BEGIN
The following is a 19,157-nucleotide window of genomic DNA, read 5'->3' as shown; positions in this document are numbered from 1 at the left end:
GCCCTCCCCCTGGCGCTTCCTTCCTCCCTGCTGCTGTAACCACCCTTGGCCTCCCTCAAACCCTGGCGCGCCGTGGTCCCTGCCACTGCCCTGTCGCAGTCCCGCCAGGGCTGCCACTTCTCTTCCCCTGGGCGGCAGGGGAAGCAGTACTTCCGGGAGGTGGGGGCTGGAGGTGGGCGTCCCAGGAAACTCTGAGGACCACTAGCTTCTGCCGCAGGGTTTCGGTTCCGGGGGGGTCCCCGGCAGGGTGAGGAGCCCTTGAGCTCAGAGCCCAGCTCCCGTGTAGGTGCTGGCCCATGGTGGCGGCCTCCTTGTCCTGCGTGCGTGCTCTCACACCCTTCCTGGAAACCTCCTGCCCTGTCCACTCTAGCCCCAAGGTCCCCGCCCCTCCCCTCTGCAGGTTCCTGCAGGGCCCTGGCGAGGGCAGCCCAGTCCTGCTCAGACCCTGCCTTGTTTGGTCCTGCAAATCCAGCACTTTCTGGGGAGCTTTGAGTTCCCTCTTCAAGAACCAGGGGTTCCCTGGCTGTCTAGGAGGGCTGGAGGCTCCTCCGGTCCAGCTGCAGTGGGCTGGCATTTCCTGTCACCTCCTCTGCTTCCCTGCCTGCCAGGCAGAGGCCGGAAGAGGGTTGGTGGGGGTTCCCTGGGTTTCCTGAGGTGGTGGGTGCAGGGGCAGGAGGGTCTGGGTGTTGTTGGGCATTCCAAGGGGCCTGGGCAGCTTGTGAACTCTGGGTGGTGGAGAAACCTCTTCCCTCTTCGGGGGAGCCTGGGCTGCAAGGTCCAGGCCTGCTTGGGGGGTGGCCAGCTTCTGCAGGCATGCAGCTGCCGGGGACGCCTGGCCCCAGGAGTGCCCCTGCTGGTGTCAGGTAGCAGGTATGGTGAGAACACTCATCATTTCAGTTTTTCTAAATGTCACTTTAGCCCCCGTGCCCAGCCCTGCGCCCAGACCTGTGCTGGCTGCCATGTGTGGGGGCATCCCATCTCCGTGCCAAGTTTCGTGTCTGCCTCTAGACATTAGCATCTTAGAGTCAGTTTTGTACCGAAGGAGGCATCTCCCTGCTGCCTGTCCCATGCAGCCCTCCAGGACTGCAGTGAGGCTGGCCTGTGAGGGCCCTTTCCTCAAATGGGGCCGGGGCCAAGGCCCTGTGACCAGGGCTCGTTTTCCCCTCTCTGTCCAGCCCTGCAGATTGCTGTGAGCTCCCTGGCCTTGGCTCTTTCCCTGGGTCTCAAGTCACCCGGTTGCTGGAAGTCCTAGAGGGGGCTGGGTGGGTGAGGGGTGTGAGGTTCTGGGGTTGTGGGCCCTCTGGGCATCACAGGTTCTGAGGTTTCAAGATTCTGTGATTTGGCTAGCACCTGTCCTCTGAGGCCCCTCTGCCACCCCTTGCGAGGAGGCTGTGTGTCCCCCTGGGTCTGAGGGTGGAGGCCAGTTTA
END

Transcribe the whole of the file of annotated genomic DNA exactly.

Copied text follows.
The following is a 19,157-nucleotide window of genomic DNA, read 5'->3' as shown; positions in this document are numbered from 1 at the left end:
GCCCTCCCCCTGGCGCTTCCTTCCTCCCTGCTGCTGTAACCACCCTTGGCCTCCCTCAAACCCTGGCGCGCCGTGGTCCCTGCCACTGCCCTGTCGCAGTCCCGCCAGGGCTGCCACTTCTCTTCCCCTGGGCGGCAGGGGAAGCAGTACTTCCGGGAGGTGGGGGCTGGAGGTGGGCGTCCCAGGAAACTCTGAGGACCACTAGCTTCTGCCGCAGGGTTTCGGTTCCGGGGGGGTCCCCGGCAGGGTGAGGAGCCCTTGAGCTCAGAGCCCAGCTCCCGTGTAGGTGCTGGCCCATGGTGGCGGCCTCCTTGTCCTGCGTGCGTGCTCTCACACCCTTCCTGGAAACCTCCTGCCCTGTCCACTCTAGCCCCAAGGTCCCCGCCCCTCCCCTCTGCAGGTTCCTGCAGGGCCCTGGCGAGGGCAGCCCAGTCCTGCTCAGACCCTGCCTTGTTTGGTCCTGCAAATCCAGCACTTTCTGGGGAGCTTTGAGTTCCCTCTTCAAGAACCAGGGGTTCCCTGGCTGTCTAGGAGGGCTGGAGGCTCCTCCGGTCCAGCTGCAGTGGGCTGGCATTTCCTGTCACCTCCTCTGCTTCCCTGCCTGCCAGGCAGAGGCCGGAAGAGGGTTGGTGGGGGTTCCCTGGGTTTCCTGAGGTGGTGGGTGCAGGGGCAGGAGGGTCTGGGTGTTGTTGGGCATTCCAAGGGGCCTGGGCAGCTTGTGAACTCTGGGTGGTGGAGAAACCTCTTCCCTCTTCGGGGGAGCCTGGGCTGCAAGGTCCAGGCCTGCTTGGGGGGTGGCCAGCTTCTGCAGGCATGCAGCTGCCGGGGACGCCTGGCCCCAGGAGTGCCCCTGCTGGTGTCAGGTAGCAGGTATGGTGAGAACACTCATCATTTCAGTTTTTCTAAATGTCACTTTAGCCCCCGTGCCCAGCCCTGCGCCCAGACCTGTGCTGGCTGCCATGTGTGGGGGCATCCCATCTCCGTGCCAAGTTTCGTGTCTGCCTCTAGACATTAGCATCTTAGAGTCAGTTTTGTACCGAAGGAGGCATCTCCCTGCTGCCTGTCCCATGCAGCCCTCCAGGACTGCAGTGAGGCTGGCCTGTGAGGGCCCTTTCCTCAAATGGGGCCGGGGCCAAGGCCCTGTGACCAGGGCTCGTTTTCCCCTCTCTGTCCAGCCCTGCAGATTGCTGTGAGCTCCCTGGCCTTGGCTCTTTCCCTGGGTCTCAAGTCACCCGGTTGCTGGAAGTCCTAGAGGGGGCTGGGTGGGTGAGGGGTGTGAGGTTCTGGGGTTGTGGGCCCTCTGGGCATCACAGGTTCTGAGGTTTCAAGATTCTGTGATTTGGCTAGCACCTGTCCTCTGAGGCCCCTCTGCCACCCCTTGCGAGGAGGCTGTGTGTCCCCCTGGGTCTGAGGGTGGAGGCCAGTTTA